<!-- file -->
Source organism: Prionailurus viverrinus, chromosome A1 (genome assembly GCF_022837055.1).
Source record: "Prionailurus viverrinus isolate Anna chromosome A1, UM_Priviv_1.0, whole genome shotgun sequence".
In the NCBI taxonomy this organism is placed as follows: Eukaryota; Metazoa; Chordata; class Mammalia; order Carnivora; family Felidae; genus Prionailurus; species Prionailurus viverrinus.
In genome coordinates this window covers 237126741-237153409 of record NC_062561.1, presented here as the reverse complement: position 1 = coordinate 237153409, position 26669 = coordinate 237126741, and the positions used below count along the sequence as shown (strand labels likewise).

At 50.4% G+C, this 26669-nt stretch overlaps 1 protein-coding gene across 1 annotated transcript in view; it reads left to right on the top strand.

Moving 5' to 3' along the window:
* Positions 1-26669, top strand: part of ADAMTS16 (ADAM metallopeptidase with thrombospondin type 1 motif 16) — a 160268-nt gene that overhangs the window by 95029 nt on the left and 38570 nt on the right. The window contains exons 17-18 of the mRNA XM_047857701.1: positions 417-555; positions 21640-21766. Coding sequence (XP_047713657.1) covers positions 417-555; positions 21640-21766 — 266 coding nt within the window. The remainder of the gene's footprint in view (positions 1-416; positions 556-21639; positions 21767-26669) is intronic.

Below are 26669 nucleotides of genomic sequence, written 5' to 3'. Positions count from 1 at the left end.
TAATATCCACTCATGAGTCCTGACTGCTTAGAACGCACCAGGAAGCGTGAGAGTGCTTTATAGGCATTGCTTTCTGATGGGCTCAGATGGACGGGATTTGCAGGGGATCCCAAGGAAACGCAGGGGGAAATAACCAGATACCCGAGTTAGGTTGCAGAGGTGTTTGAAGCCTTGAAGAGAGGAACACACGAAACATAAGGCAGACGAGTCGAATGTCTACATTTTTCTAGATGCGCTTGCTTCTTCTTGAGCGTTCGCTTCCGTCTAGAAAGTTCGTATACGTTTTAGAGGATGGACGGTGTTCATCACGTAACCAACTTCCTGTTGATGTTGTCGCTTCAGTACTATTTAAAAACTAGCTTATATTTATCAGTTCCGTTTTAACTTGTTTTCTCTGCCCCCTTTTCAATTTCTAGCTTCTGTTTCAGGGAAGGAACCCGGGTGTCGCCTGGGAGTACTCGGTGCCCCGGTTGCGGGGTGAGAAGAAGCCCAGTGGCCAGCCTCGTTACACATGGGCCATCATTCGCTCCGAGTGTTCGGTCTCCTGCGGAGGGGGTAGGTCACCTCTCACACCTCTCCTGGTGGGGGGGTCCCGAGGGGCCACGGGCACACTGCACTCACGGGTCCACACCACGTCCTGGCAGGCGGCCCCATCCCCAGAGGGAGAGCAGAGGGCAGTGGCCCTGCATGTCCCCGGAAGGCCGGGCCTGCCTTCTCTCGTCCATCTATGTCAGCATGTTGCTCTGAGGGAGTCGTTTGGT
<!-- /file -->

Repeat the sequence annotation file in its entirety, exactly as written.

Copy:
Source organism: Prionailurus viverrinus, chromosome A1 (genome assembly GCF_022837055.1).
Source record: "Prionailurus viverrinus isolate Anna chromosome A1, UM_Priviv_1.0, whole genome shotgun sequence".
In the NCBI taxonomy this organism is placed as follows: Eukaryota; Metazoa; Chordata; class Mammalia; order Carnivora; family Felidae; genus Prionailurus; species Prionailurus viverrinus.
In genome coordinates this window covers 237126741-237153409 of record NC_062561.1, presented here as the reverse complement: position 1 = coordinate 237153409, position 26669 = coordinate 237126741, and the positions used below count along the sequence as shown (strand labels likewise).

At 50.4% G+C, this 26669-nt stretch overlaps 1 protein-coding gene across 1 annotated transcript in view; it reads left to right on the top strand.

Moving 5' to 3' along the window:
* Positions 1-26669, top strand: part of ADAMTS16 (ADAM metallopeptidase with thrombospondin type 1 motif 16) — a 160268-nt gene that overhangs the window by 95029 nt on the left and 38570 nt on the right. The window contains exons 17-18 of the mRNA XM_047857701.1: positions 417-555; positions 21640-21766. Coding sequence (XP_047713657.1) covers positions 417-555; positions 21640-21766 — 266 coding nt within the window. The remainder of the gene's footprint in view (positions 1-416; positions 556-21639; positions 21767-26669) is intronic.

Below are 26669 nucleotides of genomic sequence, written 5' to 3'. Positions count from 1 at the left end.
TAATATCCACTCATGAGTCCTGACTGCTTAGAACGCACCAGGAAGCGTGAGAGTGCTTTATAGGCATTGCTTTCTGATGGGCTCAGATGGACGGGATTTGCAGGGGATCCCAAGGAAACGCAGGGGGAAATAACCAGATACCCGAGTTAGGTTGCAGAGGTGTTTGAAGCCTTGAAGAGAGGAACACACGAAACATAAGGCAGACGAGTCGAATGTCTACATTTTTCTAGATGCGCTTGCTTCTTCTTGAGCGTTCGCTTCCGTCTAGAAAGTTCGTATACGTTTTAGAGGATGGACGGTGTTCATCACGTAACCAACTTCCTGTTGATGTTGTCGCTTCAGTACTATTTAAAAACTAGCTTATATTTATCAGTTCCGTTTTAACTTGTTTTCTCTGCCCCCTTTTCAATTTCTAGCTTCTGTTTCAGGGAAGGAACCCGGGTGTCGCCTGGGAGTACTCGGTGCCCCGGTTGCGGGGTGAGAAGAAGCCCAGTGGCCAGCCTCGTTACACATGGGCCATCATTCGCTCCGAGTGTTCGGTCTCCTGCGGAGGGGGTAGGTCACCTCTCACACCTCTCCTGGTGGGGGGGTCCCGAGGGGCCACGGGCACACTGCACTCACGGGTCCACACCACGTCCTGGCAGGCGGCCCCATCCCCAGAGGGAGAGCAGAGGGCAGTGGCCCTGCATGTCCCCGGAAGGCCGGGCCTGCCTTCTCTCGTCCATCTATGTCAGCATGTTGCTCTGAGGGAGTCGTTTGGT